This weekend, around 300 students — about 20 percent of Lubbock Christian University’s current full-time student population of 1,500 — took to the stage for three packed performances during LCU’s homecoming weekend.
The Master Follies started with a piano 60 years ago.
The first Master Follies, held by a service club called the Music Masters, didn’t necessarily start with piano music — the event raised funds to purchase a nine-foot grand piano for what was then the Lubbock Christian College music department. That was on Dec. 12, 1958, during the college’s second year in existence, and the event proved so popular, it has continued to this day.
Warren McNeill, vice president of community relations at LCU, said the show may have started as a small talent show, but over the years it has grown into something a little different.
The first Master Follies was won by a brass sextet, with student clubs coming in second and third, including Christliche Damen in second for singing “Some Enchanted Evening,” and Kyodai and Koinonia in third for singing sea shanties while clad in naval apparel. Clubs, dormitories and individuals entered the show.
Nowadays, all eight of LCU’s clubs, which are similar in some ways to sororities and fraternities at other colleges, participate in the Master Follies. They are run by LCU’s Inter Club Council during homecoming celebrations, which come during basketball season in the spring semester because LCU has no football team.
Each entry is not a talent entry as much as a thematic story set to music and dance. Lots of costumes are used, and students tell their stories through modern songs with lyrics adapted to fit their own narratives. Many of the shows have video clips segueing between dances and songs.
And all of this is limited to six minutes for each club’s act.
McNeill took part with his club, Koinonia, in the late 1970s and early 1980s, but he said he has observed plenty of changes over the years. When he watched his older brothers participate in the late 1960s, he said there was still an announcer. One year, he said, a funeral home organist was asked to play little ditties between acts.
“I think it was after that, that they decided there was probably a better way to do that,” McNeill said.
Talented students were asked to audition to be hosts of the show, singing and entertaining the audiences while the clubs switched out backstage and prepared for the next act.
“It became a show of all-student talent, really,” McNeill said. He was a host during his sophomore year.
While he remembers putting on shows on tourism and pirates with his club in his last two years, he said shows then relied more on props and vocal performances.
“Now, they use soundtracks or clips from different sources, effects and lighting,” McNeill said. “There’s a lot more technology in shows now than in shows we did back then.”
Bragging rights are on the line for each club, McNeill said. While the students are assessed by judges in each performance and two women’s and two men’s clubs will be ranked first and second, the audience votes each night on the People’s Choice Award, which is most coveted by the clubs.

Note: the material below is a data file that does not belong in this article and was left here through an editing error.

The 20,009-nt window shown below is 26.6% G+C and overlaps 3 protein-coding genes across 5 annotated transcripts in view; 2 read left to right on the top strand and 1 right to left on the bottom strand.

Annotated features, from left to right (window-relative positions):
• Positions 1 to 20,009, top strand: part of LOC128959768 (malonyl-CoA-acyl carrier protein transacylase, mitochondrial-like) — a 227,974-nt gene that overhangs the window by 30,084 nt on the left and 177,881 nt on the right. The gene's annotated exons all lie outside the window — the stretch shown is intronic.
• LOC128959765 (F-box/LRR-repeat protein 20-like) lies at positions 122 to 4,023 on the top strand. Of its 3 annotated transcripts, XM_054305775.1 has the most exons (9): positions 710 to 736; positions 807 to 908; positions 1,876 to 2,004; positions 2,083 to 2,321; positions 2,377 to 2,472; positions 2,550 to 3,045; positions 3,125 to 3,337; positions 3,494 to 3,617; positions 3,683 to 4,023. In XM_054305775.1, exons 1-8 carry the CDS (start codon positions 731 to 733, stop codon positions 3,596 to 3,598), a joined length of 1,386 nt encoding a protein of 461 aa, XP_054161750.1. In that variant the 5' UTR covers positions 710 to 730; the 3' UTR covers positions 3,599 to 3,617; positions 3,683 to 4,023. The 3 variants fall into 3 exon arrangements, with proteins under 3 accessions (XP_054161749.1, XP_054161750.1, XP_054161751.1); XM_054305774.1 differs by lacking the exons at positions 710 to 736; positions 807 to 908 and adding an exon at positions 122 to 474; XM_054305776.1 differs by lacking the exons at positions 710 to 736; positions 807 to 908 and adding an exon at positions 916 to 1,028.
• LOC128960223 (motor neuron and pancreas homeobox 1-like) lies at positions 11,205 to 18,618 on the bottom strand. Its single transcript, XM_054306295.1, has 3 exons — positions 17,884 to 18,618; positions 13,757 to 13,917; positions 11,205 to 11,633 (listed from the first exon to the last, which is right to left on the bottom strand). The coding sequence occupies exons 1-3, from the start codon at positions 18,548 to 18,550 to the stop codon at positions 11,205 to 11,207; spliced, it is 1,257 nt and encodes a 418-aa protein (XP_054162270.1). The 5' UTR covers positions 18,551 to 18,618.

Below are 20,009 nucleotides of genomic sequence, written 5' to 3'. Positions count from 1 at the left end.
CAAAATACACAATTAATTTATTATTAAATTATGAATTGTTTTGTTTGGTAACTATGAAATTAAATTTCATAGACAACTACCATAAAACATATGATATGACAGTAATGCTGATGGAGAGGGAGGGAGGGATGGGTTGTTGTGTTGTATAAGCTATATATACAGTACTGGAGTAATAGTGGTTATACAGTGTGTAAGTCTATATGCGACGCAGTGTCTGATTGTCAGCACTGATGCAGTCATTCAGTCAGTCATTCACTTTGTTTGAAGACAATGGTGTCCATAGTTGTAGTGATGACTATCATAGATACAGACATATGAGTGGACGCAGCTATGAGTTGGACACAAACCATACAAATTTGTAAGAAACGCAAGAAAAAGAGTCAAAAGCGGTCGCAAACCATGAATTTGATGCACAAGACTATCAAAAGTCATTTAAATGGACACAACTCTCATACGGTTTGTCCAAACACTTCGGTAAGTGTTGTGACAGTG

But years later, he said, the students will remember the bonds they created or strengthened with their friends while rehearsing for the Master Follies.
Kylie Robles, a freshman in Kappa Phi, spoke after a short run-through of the club’s show on Friday. Kappa Phi is telling a story based on the movie, “A League of Their Own,” so there were baseball-themed songs intermixed with dancing and video clips.
“It’s so stressful, but also like the best time ever,” Robles said of the daily, three-hour rehearsals leading up to the Master Follies.
“The best thing that comes out of it is how close we get together,” said Madi Wright, a senior director of Kappa Phi’s show.
It’s possibly that same deepened bond that brings alumni back to the campus each year for homecoming and the Master Follies.
Jeremy Laughery, a junior who is president of Koinonia, said his parents went to LCU and participated in Master Follies. As a high school student, he remembers going to see his brother and future sister-in-law perform. Their excitement about participating, as well as his parents’ excitement about seeing the show again and about their son’s participation, made an impression on him. The Master Follies makes a lot of people really happy, he said.
His father and brother are now sponsors of Koinonia, have been at rehearsals and plan to be at all three shows.
“They’re very supportive,” Laughery said.
Skyler Richardson in Kappa Phi said alumni also attended their rehearsals, even giving some guidance in at least one, and helping to power the Kappa Phi girls through one all-night rehearsal.
“We have one night during practice, any alumni that wants can come in and help us out,” Brittany Michaleson said.
That kind of devotion means that, although some Lubbock community members buy Master Follies tickets, the majority are grabbed up by alumni and families of current students within minutes.
McNeill said tickets went on sale this year at noon on Jan. 10.
“By 12:08 (p.m.), there were straggler tickets left” for the Saturday night show, McNeill said. The best seats for the Saturday matinee and Friday night shows were also gone by 12:30.
“There are a few people in the community who have come to know about the show, and we put it on our marquee, so it’s not exclusively for the LCU community. But I would say the greatest demand is for alumni and families of students who are in the show,” McNeill said.